Protestors target lab treatment of animals

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Protestors target lab treatment of animals

By Daniel Santoro,, October 17, 2011

A coalition of animal rights activists protested the University’s alleged mistreatment of animals used in research at the intersection of Nassau Street and Washington Road on Saturday.
The protest resulted from an anonymous letter written by a former University laboratory employee detailing various animal conduct violations. The letter was published online by the group Stop Animal Exploitation Now! on Sept. 29. Included with the letter were graphic pictures of distressed primates and dead rats allegedly taken at the University by the anonymous employee.

The coalition of protestors included 10 to 15 activists from a variety of organizations based in New Jersey and New York throughout the afternoon. Individual protestors held poster-sized photos from the original anonymous letter. Activist organizers read anti-primate testing statements using a bullhorn.

The coalition of protesters was also outraged by the University’s April 2011 USDA inspection report which showed violations including enduring periods of water deprivation and a temporarily escaped marmoset.

The University received an official USDA warning about these violations and other non-compliance violations last June.

Anthony Botti, founder and organizer of the group Friends of Animals United NJ, said he was encouraged by the show of solidarity on Saturday. “It is very difficult to travel around as an animal activist group because we have limited resources,” he said. “We are looking to spread awareness here and alert the students, faculty and people in the community who care about animals.”

Botti said that the protest aimed to expose and educate people in the University community about what has been happening in the labs. “We’re asking that the University stop using primates and animals in research,” he said. “At the very least, we want the president of the University to put a hiatus on research until these violations are resolved.”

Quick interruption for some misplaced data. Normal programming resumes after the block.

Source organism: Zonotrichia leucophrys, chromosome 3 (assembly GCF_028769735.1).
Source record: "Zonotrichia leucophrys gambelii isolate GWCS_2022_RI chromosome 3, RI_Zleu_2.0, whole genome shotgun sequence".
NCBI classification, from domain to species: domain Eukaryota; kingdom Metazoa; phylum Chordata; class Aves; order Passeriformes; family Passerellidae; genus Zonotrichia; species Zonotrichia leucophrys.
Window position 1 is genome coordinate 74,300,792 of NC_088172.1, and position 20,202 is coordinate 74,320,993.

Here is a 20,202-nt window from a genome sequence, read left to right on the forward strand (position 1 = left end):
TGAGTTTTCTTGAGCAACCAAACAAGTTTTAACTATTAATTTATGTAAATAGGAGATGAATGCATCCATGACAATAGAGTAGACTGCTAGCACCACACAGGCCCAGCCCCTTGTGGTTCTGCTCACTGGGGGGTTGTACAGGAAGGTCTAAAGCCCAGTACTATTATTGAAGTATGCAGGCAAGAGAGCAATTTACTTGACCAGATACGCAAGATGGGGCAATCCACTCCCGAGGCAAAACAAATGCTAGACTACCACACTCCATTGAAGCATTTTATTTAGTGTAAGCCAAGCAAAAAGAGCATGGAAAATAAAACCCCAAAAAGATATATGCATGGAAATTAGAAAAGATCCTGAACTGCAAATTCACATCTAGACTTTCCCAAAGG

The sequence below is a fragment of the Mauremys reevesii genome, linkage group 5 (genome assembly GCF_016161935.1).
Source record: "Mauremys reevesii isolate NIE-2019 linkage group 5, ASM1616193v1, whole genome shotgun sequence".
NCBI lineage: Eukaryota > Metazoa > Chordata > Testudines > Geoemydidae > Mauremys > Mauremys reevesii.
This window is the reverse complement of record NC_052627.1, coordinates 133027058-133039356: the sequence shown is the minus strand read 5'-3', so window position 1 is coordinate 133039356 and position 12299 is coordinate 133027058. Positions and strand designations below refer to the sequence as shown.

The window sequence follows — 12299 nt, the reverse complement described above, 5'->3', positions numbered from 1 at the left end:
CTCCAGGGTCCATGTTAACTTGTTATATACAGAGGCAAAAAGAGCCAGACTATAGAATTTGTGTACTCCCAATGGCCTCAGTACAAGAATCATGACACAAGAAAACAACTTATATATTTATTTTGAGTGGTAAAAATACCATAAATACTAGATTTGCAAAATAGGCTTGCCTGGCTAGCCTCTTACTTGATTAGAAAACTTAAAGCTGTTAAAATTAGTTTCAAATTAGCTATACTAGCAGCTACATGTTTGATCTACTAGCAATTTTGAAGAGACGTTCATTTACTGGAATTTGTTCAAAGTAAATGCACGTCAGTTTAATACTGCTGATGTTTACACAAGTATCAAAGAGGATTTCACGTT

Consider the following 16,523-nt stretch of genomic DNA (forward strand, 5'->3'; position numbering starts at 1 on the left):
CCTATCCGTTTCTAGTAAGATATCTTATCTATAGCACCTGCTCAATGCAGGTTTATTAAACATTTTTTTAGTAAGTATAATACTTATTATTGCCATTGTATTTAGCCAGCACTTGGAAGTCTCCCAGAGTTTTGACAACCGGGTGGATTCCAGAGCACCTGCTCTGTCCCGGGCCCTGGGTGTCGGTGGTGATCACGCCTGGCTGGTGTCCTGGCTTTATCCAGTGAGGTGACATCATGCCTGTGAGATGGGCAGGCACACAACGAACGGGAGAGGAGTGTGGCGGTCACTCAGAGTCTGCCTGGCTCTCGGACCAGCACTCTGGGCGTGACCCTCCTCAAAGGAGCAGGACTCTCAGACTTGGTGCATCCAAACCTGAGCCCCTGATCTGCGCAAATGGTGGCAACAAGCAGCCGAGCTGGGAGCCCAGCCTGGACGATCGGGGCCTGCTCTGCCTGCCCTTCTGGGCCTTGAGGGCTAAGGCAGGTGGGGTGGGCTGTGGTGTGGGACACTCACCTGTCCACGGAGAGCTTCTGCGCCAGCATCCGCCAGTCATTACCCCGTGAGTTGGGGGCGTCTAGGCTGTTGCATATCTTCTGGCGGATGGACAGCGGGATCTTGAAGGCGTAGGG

University spokesperson Martin Mbugua has reiterated the University’s stance on research as well as its desire to remain in full compliance with the regulations. “Animal research and care is critical to advancing healthcare and technology for humans and therefore Princeton University takes the utmost care to ensure our small program is run in full compliance with federal and University procedures,” Mbugua said in an email last week. “We take any and all allegations seriously and are committed to the care and welfare of animals.”

Mbugua added that over the past few years, the University has strengthened its Institutional Animal Care and Use procedures by adding more personnel and offering more training for them. He also said that in spite of the lack of evidence in the letter, the University is considering an inquiry into the matter.

Dorothy James, a resident of New Jersey who participated in the protest, said she has always been opposed to vivisection, the cutting of live animals. “Human disease cannot be replicated in animals, period, never,” she said. “Princeton is full of intelligent people so they should be able to figure out a better way.”

Robert Bonelli of New York said he saw the SAEN coverage on the organization’s website and felt compelled to come and join the protest. “I cancelled my plans for the day and needed to find a ride out here,” he said. “What brings me here [are] pictures of vivisection and severed primate heads. Animal abuse is a dirty little secret. If it weren’t something shameful, they wouldn’t try to hide it.”

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